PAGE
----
The House of Commons library figures for the Q4 2021 claim that the biggest rise in prices was in transport due to increased fuel costs, insufficient tanker drivers and a shortage of containers in key ports.  This serves as a perfect example whereby consumers have made a return to travelling and the supply of fuel has not been able to keep up. One concern that has been raised over the issue of supply chain costs, linked to the price of fuel, is stagflation (Economic Stagnation + Inflation). This occurs when there is high inflation but there is also high unemployment and economic growth slows. Last seen in the 1970s, stagflation is a very threatening concern that many are worried about as the UK heads into 2022. However, there is some evidence to indicate that compared to the 70s, the economy is actually facing deficient supply compared to deficient demand which would mean that if supply chains are able to recover there would be less of a risk of stagflation since inflation would also subsequently reduce whilst economic activity would increase. The general anticipation for 2022 is that rises in the price level should hopefully drop down to more reasonable levels as the post-pandemic supply chain mess gradually clears. 

GDP is the total market value of all finished goods and services produced in a country. It is the main measure of economic activity in the UK. Specifically, it is important for consumer confidence, business confidence and government decision makings surrounding the economy. In the most recent quarter of 2021, GDP grew by 1.1% compared to the previous quarter. In comparison to 2020, Q2 suffered a 19.4% drop followed by a 17.6% increase in Q3. This was due to the initial lockdown followed by the re-opening of the economy. Since then, the UK has seen steadier growth which is an encouraging sign for our economy, where GDP is now just 0.5% below it pre-pandemic level in February 2020. One of the most important ways of achieving steady economic growth is the optimal condition for increasing business and consumer confidence. If companies and individuals are more reassured that the future is likely to be economically secure, then they are more likely to spend and invest which is important for further sustained growth. Furthermore, stable growth is important to a steady-state economy that seeks to balance economic growth with environmental integrity – finding an equilibrium between population and production growth.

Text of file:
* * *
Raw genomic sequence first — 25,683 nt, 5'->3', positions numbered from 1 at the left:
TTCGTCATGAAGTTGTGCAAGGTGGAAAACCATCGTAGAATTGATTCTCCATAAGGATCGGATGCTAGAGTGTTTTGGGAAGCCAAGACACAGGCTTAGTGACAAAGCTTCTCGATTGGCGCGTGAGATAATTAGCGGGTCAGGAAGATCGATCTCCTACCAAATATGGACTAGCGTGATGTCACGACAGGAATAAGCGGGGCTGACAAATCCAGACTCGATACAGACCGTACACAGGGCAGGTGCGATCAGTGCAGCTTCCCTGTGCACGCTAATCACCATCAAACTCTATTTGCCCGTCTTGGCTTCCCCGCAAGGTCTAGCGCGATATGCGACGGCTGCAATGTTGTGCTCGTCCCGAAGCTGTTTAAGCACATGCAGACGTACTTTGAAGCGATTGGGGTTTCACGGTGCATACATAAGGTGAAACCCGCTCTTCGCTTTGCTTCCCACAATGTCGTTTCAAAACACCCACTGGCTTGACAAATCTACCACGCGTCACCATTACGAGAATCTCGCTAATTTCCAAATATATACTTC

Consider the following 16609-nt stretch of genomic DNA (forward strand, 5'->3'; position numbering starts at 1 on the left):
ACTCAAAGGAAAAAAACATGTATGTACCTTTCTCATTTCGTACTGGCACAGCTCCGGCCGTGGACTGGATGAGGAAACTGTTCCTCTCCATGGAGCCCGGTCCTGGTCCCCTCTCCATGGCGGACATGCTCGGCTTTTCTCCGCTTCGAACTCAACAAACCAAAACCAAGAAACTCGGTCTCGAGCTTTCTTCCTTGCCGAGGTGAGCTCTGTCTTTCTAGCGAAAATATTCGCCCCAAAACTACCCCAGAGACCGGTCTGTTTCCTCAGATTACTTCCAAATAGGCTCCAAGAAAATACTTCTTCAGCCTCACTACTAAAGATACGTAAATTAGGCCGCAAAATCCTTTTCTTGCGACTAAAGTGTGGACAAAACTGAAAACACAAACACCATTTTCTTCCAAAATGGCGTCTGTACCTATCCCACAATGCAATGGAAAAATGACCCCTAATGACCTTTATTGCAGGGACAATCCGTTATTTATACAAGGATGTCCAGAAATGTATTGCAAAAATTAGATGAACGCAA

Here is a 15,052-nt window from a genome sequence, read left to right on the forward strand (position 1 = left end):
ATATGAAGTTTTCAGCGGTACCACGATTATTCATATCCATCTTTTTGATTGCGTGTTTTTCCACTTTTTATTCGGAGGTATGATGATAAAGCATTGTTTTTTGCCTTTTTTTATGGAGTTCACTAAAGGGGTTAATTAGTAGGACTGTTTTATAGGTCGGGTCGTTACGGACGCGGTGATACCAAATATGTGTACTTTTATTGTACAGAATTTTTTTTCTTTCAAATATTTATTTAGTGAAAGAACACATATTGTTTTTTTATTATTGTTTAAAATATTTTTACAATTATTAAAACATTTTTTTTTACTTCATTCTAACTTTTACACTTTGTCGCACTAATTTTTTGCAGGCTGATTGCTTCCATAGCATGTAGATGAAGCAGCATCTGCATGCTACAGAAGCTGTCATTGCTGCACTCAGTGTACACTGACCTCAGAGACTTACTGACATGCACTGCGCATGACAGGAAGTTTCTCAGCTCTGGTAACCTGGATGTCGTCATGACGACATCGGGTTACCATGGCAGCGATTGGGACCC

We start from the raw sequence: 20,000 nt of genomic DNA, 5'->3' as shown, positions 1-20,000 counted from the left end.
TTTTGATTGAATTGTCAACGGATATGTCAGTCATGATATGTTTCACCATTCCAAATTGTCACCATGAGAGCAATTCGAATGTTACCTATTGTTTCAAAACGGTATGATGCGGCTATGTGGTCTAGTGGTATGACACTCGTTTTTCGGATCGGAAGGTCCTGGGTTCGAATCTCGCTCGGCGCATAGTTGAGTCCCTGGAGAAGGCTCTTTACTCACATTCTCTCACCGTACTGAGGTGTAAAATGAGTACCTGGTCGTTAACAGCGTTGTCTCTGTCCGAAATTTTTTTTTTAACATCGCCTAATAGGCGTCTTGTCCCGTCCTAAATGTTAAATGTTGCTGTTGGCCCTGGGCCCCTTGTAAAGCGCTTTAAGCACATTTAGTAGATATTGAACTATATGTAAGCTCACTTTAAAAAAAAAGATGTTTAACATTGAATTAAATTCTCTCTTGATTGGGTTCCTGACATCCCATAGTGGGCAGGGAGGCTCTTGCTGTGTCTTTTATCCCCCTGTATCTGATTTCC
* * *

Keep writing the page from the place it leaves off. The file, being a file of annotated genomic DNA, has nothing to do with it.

Therefore this is a hopeful sign for the UK economy as it begins to finally head out of the volatile conditions caused by the disruptions of 2020. By 2022, the forecasted growth rate has decreased from 6.1% to 5.1% due to rising costs and shortages according to the Confederation of British Industry (CBI). However, these problems arise from global supply chain issues and the increasing cost of fuel and energy. The CBI does expect these short term problems to “largely dissipate by the middle of the next year” with the hope that economic growth will continue to be driven by household spending as incomes grow and savings from the pandemic are spent. S&P Global revealed that by the end of the third quarter this year, households have accumulated savings worth 10% of 2019 GDP which is promising for consumer spending in 2022. Thus growth is likely to be led by domestic rather than export demand.